Shame

Shame : Interpersonal Behavior, Psychopathology and Culture

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Description

One of the most commonly reported emotions in people seeking psychotherapy is shame, and this emotion has become the subject of intense research and theory. In this volume, the editors and contributors examine the effect of shame on social behaviour, social values and mental states. The text utilizes a multidisciplinary approach, including perspectives from evolutionary and clinical psychology, neurobiology, sociology and anthropology. In Part I, the authors cover some of the core issuesand current controversies concerning shame. Part II explores the role of shame on the development of the infant brain, its evolution, and the relationship between shame as a personal and interpersonal construct and stigma. Part III examines the connection between shame and psychopathology. Here, authors are concerned with outlining how shame can significantly influence the formation, manifestation, and treatment of psychopathology.show more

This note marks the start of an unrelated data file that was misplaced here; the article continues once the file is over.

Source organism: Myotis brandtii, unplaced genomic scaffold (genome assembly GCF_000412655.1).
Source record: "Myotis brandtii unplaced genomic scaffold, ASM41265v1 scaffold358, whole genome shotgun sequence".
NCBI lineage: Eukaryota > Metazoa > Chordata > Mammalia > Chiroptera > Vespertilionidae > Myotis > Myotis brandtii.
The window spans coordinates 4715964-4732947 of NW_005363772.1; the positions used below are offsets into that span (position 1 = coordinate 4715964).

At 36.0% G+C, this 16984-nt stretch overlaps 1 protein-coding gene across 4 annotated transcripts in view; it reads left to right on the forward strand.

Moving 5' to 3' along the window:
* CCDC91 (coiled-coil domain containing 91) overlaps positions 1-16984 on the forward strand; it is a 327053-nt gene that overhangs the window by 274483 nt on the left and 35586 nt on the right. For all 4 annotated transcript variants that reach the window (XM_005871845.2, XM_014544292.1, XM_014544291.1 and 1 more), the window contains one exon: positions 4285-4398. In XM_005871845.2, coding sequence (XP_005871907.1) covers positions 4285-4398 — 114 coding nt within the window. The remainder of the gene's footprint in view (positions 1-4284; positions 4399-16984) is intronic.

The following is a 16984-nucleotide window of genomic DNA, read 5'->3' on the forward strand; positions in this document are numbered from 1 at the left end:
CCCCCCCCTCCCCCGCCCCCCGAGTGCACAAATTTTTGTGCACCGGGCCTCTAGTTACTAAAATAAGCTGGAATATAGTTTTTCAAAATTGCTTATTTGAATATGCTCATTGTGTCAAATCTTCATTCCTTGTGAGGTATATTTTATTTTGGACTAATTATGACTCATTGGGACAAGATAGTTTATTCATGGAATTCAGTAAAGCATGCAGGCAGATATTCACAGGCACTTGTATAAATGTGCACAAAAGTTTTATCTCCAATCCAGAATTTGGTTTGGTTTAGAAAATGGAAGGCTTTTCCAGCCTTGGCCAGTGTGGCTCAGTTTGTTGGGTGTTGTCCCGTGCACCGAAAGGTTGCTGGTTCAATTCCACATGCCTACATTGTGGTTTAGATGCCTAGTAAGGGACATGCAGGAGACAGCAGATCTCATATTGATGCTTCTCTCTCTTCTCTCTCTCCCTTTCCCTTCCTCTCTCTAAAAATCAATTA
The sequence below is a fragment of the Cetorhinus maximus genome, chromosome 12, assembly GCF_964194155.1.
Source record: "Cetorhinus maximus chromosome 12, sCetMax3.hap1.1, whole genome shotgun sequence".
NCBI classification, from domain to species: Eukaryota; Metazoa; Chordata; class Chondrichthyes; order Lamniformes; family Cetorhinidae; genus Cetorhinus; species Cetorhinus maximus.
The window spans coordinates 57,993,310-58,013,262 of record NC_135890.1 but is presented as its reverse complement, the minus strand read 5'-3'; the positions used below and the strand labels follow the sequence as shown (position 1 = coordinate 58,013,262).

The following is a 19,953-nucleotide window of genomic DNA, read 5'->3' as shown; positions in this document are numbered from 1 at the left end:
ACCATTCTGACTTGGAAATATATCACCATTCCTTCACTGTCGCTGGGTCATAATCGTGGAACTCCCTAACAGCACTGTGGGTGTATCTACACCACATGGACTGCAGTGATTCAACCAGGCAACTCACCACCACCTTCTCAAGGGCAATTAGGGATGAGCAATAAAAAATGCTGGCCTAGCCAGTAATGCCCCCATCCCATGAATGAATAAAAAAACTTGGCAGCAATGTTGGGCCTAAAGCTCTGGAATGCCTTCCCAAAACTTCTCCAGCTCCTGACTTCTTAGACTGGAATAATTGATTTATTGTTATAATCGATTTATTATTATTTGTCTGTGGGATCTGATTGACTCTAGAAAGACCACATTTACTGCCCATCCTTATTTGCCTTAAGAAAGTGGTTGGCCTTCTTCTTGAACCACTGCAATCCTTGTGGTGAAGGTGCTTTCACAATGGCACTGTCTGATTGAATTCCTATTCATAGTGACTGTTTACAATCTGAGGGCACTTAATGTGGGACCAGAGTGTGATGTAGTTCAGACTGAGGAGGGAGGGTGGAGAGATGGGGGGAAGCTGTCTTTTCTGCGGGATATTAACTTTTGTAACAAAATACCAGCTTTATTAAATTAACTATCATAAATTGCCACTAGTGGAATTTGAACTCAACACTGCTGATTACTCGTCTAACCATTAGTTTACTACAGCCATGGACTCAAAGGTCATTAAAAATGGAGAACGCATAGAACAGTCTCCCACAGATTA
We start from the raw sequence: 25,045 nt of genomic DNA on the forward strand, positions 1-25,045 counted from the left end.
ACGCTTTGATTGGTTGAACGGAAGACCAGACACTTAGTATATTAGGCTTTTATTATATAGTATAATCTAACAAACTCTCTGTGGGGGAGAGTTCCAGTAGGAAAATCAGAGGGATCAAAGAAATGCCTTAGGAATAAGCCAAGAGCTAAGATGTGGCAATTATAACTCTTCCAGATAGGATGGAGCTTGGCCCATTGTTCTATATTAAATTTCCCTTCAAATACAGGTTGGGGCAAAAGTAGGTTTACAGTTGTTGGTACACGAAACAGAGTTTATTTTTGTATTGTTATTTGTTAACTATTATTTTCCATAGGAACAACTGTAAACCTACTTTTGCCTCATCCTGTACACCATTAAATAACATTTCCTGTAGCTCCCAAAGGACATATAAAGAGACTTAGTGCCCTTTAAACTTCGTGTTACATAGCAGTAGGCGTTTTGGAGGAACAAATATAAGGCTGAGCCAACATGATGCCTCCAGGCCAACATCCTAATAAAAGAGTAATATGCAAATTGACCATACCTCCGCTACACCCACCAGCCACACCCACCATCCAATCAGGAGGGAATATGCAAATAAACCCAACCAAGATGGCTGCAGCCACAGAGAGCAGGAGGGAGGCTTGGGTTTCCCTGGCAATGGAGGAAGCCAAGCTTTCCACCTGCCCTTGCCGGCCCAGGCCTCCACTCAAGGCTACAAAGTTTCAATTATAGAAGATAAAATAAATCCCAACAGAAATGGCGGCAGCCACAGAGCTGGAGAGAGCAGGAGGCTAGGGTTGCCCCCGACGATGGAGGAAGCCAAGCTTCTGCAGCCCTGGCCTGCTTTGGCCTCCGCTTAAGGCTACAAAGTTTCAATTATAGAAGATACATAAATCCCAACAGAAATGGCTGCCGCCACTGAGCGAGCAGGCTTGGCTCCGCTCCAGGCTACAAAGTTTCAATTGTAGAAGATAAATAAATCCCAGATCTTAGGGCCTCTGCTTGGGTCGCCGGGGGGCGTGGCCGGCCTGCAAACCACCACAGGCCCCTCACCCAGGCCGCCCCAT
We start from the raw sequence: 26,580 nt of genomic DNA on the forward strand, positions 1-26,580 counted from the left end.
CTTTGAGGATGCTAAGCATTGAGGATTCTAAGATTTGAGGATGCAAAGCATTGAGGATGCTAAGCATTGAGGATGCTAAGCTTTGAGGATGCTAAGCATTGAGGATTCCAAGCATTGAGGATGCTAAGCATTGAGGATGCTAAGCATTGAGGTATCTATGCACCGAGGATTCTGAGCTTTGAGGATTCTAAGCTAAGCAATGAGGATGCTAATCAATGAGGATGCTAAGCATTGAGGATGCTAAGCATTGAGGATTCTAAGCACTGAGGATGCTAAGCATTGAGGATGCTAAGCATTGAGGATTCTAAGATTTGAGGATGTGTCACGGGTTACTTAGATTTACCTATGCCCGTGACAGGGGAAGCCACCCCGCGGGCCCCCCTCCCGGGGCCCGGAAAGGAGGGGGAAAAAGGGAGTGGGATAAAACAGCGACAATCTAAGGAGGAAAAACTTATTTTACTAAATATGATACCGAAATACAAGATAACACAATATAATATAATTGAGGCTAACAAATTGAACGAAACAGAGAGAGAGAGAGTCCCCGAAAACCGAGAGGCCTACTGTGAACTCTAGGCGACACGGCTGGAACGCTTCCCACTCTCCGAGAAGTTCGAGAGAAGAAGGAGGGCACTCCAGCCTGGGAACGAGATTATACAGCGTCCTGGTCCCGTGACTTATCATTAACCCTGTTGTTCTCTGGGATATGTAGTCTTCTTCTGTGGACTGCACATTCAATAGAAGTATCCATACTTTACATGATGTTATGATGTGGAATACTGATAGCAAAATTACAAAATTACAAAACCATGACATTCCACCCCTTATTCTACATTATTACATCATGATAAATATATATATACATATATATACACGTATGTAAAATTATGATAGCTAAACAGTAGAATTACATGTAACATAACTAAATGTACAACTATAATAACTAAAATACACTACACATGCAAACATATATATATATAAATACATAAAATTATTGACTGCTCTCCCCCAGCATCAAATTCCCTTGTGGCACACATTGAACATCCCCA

Product details

  • Hardback | 302 pages
  • 156 x 234 x 25mm | 564g
  • Oxford University Press Inc
  • New York, United States
  • English
  • 4 halftones, 1 line figure
  • 0195114795
  • 9780195114799

Table of contents

Part I Conceptual issues: Paul Gilbert: What is Shame? Some Core Issues and Controversies; 2: Bernice Andrews: Methodological and Definitional Issues in Shame Research. Part II Interpersonal Behavior: 3: Allan N. Schore: Early Shame Experiences and Infant Brain Development; 4: Dacher Keltner & Lee Anne Harker: The Forms and Functions of the Nonverbal Signal of Shame; 5: Paul Gilbert & Michael T. McGuire: Shame, Status, and Social Roles: Psychobiology and Evolution; 6: Michael Lewis: Shame & Stigma; 7 Disclosing Shame: James Macdonald. Part III Psychopathology; 8: Digby Tantam: The Emotional Disorders of Shame; 9: Bernice Andrews: Shame and Childhood Abuse; 10: Thomas J. Scheff: Shame in the Labelling of Mental Illness; 11: Suzanne M. Retzinger: Shame in the Therapeutic Relationship; Part IV. Culture; 12: Deborah F. Greenwald and David W. Harder: Domains of Shame: Evolutionary, Cultural, and Psychotherapeutic Aspects; 13: Nancy Lindisfarne: Gender, Shame, and Culture: An Anthropological Perspective; 14: Dov Cohen, Joseph Vandello and Adrian K. Rantilla: The Sacred and the Social: Cultures of Honor and Violence.show more

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3 17% (1)
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